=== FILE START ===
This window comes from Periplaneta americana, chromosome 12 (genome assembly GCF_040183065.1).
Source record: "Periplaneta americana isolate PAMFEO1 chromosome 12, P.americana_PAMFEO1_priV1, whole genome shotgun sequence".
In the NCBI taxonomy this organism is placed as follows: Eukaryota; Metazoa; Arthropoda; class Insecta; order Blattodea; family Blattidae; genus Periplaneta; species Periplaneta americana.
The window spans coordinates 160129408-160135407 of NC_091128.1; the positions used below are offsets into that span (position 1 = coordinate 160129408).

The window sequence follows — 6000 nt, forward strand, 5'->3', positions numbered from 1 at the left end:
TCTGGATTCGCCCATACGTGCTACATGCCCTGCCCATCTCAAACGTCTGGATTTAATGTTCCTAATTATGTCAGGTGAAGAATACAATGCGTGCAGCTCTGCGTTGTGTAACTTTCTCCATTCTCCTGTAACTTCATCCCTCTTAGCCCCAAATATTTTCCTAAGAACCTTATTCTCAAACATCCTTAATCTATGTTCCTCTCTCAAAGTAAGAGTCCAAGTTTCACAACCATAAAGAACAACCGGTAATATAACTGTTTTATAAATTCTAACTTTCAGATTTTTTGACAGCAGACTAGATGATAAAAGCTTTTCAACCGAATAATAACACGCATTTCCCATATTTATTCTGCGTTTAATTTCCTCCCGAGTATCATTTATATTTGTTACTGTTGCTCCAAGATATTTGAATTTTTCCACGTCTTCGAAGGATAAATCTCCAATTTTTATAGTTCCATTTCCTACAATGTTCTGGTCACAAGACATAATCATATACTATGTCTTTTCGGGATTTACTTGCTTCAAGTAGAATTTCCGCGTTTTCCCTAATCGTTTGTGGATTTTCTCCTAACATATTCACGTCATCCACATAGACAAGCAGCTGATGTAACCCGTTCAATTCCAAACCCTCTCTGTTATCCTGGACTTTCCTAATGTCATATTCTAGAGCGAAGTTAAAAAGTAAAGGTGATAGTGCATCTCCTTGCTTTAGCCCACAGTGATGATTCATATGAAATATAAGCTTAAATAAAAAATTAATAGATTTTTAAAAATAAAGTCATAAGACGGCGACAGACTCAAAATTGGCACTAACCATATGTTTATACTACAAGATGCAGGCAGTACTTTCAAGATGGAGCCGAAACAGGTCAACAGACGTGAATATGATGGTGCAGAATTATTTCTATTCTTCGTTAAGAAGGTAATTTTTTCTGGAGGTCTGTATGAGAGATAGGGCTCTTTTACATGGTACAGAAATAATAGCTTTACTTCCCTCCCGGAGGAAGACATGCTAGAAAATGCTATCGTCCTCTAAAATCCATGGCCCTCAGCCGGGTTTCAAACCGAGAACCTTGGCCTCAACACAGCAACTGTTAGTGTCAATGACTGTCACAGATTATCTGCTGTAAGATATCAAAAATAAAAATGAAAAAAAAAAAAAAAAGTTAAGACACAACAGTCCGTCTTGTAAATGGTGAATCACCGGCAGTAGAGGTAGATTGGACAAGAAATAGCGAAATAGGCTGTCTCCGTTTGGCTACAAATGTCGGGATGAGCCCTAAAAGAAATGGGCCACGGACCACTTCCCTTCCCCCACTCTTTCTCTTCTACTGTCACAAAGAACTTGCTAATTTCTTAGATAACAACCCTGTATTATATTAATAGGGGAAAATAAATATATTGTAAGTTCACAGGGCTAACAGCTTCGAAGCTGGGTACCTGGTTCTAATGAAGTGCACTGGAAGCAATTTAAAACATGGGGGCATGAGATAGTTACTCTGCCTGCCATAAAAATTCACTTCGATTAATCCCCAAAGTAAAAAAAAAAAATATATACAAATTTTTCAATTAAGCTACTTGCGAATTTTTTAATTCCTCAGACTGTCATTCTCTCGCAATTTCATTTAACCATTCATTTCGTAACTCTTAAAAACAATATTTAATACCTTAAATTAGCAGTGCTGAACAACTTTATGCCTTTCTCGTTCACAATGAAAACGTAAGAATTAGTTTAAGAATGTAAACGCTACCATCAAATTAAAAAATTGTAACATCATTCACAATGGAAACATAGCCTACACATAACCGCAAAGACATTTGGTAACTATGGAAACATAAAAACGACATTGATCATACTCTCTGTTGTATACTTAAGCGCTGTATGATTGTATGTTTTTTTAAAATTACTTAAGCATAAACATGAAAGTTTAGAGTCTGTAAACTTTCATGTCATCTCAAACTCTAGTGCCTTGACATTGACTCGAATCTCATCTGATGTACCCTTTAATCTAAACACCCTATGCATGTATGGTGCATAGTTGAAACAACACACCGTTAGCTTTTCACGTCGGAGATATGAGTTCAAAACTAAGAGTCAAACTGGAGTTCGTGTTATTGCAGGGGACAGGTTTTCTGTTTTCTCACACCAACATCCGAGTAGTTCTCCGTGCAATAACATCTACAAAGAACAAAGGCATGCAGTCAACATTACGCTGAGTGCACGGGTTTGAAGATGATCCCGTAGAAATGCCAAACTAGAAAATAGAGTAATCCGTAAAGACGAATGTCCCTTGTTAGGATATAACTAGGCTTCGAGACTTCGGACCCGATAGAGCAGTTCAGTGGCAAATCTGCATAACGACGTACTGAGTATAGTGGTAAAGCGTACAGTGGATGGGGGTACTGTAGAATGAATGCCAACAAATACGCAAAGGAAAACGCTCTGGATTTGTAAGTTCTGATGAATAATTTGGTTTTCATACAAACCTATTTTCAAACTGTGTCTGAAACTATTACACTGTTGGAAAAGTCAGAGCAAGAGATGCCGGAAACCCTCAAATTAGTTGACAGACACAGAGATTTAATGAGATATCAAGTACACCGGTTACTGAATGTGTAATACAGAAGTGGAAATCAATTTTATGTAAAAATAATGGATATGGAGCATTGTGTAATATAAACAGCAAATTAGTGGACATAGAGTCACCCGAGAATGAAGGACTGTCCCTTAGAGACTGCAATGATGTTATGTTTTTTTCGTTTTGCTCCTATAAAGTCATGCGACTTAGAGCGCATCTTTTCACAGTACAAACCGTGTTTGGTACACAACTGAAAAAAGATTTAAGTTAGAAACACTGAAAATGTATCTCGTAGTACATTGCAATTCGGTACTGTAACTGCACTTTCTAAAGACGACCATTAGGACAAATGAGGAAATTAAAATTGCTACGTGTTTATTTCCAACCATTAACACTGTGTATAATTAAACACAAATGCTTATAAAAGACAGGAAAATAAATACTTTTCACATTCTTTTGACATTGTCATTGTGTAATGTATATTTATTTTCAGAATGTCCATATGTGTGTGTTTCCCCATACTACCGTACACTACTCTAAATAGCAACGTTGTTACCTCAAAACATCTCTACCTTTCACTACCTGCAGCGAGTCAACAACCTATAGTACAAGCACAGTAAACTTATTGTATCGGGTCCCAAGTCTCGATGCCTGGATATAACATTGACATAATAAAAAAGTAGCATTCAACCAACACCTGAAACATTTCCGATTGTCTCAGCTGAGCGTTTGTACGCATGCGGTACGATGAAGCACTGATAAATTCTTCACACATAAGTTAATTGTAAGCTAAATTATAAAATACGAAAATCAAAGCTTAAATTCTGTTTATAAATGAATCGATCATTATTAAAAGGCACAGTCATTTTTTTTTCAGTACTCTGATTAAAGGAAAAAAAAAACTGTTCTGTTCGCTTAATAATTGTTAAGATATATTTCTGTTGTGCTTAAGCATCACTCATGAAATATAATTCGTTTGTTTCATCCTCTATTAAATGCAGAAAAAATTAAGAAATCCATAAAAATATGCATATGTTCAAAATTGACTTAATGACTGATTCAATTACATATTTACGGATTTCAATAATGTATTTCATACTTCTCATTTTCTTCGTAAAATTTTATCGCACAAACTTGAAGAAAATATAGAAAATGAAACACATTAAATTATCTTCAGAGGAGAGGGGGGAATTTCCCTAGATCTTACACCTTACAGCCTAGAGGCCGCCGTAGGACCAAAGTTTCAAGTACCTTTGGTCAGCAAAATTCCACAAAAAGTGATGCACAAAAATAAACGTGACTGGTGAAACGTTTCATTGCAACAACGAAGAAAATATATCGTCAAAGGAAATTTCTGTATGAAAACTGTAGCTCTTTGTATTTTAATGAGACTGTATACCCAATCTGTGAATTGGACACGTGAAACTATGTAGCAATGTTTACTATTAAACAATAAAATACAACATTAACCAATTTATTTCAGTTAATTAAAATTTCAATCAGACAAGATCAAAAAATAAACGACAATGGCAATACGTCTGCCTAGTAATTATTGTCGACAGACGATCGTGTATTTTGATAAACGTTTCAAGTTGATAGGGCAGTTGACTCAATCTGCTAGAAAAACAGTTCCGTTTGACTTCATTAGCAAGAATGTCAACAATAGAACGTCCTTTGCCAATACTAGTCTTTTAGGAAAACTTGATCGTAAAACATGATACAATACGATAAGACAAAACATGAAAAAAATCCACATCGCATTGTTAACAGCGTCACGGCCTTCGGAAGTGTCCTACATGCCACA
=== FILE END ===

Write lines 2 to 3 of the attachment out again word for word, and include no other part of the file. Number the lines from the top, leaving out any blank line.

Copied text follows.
Source record: "Periplaneta americana isolate PAMFEO1 chromosome 12, P.americana_PAMFEO1_priV1, whole genome shotgun sequence".
In the NCBI taxonomy this organism is placed as follows: Eukaryota; Metazoa; Arthropoda; class Insecta; order Blattodea; family Blattidae; genus Periplaneta; species Periplaneta americana.